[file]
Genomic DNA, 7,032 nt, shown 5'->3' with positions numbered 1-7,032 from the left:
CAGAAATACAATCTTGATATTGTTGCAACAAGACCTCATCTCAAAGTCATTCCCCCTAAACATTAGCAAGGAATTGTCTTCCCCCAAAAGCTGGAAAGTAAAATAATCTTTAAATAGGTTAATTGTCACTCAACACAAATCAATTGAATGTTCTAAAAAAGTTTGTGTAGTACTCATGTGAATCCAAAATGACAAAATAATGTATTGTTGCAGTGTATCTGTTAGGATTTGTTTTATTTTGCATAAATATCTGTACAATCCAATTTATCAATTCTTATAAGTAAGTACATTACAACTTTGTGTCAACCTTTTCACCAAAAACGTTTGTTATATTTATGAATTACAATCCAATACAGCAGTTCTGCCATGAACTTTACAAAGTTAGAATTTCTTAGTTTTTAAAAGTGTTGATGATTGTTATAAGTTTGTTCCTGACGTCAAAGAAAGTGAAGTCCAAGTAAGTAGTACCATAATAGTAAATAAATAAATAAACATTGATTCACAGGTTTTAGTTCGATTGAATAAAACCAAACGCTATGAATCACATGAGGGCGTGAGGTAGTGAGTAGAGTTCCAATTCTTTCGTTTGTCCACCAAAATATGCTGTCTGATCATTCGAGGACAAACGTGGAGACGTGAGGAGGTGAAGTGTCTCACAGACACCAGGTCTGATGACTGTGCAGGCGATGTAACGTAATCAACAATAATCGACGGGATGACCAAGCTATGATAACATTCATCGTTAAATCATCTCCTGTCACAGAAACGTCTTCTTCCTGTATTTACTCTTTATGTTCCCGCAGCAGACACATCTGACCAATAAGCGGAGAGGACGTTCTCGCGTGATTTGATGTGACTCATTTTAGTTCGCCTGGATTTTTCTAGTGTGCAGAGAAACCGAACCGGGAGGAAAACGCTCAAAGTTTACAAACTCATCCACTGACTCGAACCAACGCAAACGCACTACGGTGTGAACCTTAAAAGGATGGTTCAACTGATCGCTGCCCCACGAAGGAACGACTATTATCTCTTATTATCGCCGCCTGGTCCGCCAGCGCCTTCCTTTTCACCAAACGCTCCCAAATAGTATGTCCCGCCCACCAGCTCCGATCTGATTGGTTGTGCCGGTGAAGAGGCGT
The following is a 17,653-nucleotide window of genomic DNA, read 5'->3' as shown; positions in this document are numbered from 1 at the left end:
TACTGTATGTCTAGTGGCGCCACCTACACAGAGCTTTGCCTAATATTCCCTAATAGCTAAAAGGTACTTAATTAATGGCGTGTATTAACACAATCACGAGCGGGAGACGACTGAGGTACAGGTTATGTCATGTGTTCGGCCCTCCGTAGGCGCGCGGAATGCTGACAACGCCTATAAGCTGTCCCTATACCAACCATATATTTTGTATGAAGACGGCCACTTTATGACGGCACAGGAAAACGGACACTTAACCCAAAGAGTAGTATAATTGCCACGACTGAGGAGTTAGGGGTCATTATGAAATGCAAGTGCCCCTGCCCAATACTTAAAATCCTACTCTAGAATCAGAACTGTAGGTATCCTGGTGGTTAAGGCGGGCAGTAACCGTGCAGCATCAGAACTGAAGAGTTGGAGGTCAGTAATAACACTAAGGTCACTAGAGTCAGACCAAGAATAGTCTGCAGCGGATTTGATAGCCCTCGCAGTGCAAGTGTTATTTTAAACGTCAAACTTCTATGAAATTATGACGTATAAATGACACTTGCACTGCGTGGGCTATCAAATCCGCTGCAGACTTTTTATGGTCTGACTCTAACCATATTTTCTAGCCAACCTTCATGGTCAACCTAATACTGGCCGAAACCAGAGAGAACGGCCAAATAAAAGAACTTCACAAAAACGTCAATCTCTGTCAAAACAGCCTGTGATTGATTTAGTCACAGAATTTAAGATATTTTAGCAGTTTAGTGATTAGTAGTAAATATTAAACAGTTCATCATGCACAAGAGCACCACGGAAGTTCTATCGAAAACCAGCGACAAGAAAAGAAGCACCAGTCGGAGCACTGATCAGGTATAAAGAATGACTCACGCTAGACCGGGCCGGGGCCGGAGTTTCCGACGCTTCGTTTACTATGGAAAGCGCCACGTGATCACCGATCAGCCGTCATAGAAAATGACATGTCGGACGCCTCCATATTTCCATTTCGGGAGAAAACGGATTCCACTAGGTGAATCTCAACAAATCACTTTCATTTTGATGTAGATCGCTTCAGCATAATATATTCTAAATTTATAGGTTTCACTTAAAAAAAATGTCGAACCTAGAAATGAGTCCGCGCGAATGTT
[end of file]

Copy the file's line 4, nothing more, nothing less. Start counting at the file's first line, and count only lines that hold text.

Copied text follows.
TACTGTATGTCTAGTGGCGCCACCTACACAGAGCTTTGCCTAATATTCCCTAATAGCTAAAAGGTACTTAATTAATGGCGTGTATTAACACAATCACGAGCGGGAGACGACTGAGGTACAGGTTATGTCATGTGTTCGGCCCTCCGTAGGCGCGCGGAATGCTGACAACGCCTATAAGCTGTCCCTATACCAACCATATATTTTGTATGAAGACGGCCACTTTATGACGGCACAGGAAAACGGACACTTAACCCAAAGAGTAGTATAATTGCCACGACTGAGGAGTTAGGGGTCATTATGAAATGCAAGTGCCCCTGCCCAATACTTAAAATCCTACTCTAGAATCAGAACTGTAGGTATCCTGGTGGTTAAGGCGGGCAGTAACCGTGCAGCATCAGAACTGAAGAGTTGGAGGTCAGTAATAACACTAAGGTCACTAGAGTCAGACCAAGAATAGTCTGCAGCGGATTTGATAGCCCTCGCAGTGCAAGTGTTATTTTAAACGTCAAACTTCTATGAAATTATGACGTATAAATGACACTTGCACTGCGTGGGCTATCAAATCCGCTGCAGACTTTTTATGGTCTGACTCTAACCATATTTTCTAGCCAACCTTCATGGTCAACCTAATACTGGCCGAAACCAGAGAGAACGGCCAAATAAAAGAACTTCACAAAAACGTCAATCTCTGTCAAAACAGCCTGTGATTGATTTAGTCACAGAATTTAAGATATTTTAGCAGTTTAGTGATTAGTAGTAAATATTAAACAGTTCATCATGCACAAGAGCACCACGGAAGTTCTATCGAAAACCAGCGACAAGAAAAGAAGCACCAGTCGGAGCACTGATCAGGTATAAAGAATGACTCACGCTAGACCGGGCCGGGGCCGGAGTTTCCGACGCTTCGTTTACTATGGAAAGCGCCACGTGATCACCGATCAGCCGTCATAGAAAATGACATGTCGGACGCCTCCATATTTCCATTTCGGGAGAAAACGGATTCCACTAGGTGAATCTCAACAAATCACTTTCATTTTGATGTAGATCGCTTCAGCATAATATATTCTAAATTTATAGGTTTCACTTAAAAAAAATGTCGAACCTAGAAATGAGTCCGCGCGAATGTT